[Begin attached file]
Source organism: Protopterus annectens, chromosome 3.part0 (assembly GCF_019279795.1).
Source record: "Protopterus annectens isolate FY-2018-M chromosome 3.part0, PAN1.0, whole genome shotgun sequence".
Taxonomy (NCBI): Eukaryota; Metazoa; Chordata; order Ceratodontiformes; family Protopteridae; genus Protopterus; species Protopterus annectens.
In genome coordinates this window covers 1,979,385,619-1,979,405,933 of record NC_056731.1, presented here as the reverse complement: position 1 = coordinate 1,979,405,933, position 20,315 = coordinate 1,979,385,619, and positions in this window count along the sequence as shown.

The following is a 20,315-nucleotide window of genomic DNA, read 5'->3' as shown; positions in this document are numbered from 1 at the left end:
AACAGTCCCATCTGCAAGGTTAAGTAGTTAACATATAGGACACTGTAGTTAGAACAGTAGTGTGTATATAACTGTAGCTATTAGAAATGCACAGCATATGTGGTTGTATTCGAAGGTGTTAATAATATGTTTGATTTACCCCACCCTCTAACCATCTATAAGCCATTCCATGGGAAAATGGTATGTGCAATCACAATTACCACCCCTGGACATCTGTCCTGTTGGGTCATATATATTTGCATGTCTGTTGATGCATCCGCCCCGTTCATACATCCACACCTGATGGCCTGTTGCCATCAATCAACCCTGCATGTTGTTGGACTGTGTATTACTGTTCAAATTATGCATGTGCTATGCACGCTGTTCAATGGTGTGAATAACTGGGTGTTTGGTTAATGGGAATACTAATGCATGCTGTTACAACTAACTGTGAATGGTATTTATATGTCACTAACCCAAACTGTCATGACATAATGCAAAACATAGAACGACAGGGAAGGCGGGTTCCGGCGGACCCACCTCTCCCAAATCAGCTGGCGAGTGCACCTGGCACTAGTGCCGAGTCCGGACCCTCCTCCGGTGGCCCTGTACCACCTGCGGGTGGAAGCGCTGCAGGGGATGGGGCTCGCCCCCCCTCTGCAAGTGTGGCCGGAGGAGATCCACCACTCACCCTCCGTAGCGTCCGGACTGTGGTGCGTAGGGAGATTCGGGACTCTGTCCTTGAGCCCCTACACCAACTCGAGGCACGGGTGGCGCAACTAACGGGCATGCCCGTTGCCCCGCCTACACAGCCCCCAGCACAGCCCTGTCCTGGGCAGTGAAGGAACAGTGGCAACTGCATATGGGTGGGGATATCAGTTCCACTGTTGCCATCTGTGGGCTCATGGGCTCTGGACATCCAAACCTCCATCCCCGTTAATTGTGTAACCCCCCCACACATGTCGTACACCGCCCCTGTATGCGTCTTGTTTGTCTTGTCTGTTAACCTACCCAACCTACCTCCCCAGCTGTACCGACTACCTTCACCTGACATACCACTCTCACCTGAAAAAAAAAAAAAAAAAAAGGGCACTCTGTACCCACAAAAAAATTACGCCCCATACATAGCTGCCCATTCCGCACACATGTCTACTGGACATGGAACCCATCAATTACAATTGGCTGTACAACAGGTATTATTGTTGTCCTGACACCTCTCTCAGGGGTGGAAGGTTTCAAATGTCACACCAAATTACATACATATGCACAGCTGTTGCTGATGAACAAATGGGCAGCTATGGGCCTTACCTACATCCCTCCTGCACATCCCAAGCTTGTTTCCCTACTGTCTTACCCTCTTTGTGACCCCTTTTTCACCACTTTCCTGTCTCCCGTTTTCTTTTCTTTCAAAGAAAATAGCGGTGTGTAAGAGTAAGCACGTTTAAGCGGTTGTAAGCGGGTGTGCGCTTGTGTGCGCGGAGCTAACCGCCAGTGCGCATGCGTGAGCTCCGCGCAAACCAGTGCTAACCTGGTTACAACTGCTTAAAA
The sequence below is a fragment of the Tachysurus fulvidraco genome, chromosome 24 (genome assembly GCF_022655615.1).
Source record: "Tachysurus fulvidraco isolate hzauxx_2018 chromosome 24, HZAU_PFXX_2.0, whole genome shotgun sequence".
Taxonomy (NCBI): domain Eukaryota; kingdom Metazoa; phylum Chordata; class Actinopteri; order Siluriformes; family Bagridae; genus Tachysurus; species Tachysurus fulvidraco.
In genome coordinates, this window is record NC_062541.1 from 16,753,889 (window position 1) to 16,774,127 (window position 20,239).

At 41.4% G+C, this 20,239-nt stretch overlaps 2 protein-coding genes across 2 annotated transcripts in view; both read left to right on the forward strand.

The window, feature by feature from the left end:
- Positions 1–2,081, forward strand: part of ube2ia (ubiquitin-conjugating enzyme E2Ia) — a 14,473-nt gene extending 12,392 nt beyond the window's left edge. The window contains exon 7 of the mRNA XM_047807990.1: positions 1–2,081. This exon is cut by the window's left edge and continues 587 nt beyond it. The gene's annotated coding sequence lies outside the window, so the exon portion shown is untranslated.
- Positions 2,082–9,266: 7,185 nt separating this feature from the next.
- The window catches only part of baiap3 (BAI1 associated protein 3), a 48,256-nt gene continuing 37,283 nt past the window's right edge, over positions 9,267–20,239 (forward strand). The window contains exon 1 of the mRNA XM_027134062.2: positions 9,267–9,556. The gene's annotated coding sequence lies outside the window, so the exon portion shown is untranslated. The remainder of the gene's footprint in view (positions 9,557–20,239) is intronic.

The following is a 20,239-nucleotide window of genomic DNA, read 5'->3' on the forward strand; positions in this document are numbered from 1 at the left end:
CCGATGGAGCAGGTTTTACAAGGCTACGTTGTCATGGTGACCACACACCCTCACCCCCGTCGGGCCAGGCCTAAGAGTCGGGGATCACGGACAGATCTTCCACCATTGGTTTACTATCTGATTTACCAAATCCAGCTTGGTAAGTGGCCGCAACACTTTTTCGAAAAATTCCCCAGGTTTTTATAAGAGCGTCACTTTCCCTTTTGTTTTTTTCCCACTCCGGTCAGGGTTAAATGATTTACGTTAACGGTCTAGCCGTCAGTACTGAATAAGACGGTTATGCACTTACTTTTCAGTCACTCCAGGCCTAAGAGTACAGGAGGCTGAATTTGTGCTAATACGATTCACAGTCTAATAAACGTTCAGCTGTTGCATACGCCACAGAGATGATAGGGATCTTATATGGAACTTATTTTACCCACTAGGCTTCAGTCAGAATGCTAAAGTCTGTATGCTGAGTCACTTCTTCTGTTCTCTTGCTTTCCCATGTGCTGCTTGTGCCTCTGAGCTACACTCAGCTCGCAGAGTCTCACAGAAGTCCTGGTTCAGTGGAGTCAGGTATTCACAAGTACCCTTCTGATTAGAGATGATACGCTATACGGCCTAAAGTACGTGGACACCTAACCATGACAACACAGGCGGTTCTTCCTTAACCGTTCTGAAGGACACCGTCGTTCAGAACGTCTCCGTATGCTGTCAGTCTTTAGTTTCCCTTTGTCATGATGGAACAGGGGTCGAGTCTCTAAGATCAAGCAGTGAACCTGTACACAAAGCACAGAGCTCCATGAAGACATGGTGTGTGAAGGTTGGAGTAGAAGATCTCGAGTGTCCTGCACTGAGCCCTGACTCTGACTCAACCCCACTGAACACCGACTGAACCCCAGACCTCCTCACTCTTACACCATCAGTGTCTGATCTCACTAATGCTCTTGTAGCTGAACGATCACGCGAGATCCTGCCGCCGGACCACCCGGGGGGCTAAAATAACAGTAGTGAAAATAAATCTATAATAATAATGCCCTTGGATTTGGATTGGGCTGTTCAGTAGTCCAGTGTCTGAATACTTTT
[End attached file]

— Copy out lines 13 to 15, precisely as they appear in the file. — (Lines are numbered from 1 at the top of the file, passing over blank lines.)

- Positions 1–2,081, forward strand: part of ube2ia (ubiquitin-conjugating enzyme E2Ia) — a 14,473-nt gene extending 12,392 nt beyond the window's left edge. The window contains exon 7 of the mRNA XM_047807990.1: positions 1–2,081. This exon is cut by the window's left edge and continues 587 nt beyond it. The gene's annotated coding sequence lies outside the window, so the exon portion shown is untranslated.
- Positions 2,082–9,266: 7,185 nt separating this feature from the next.
- The window catches only part of baiap3 (BAI1 associated protein 3), a 48,256-nt gene continuing 37,283 nt past the window's right edge, over positions 9,267–20,239 (forward strand). The window contains exon 1 of the mRNA XM_027134062.2: positions 9,267–9,556. The gene's annotated coding sequence lies outside the window, so the exon portion shown is untranslated. The remainder of the gene's footprint in view (positions 9,557–20,239) is intronic.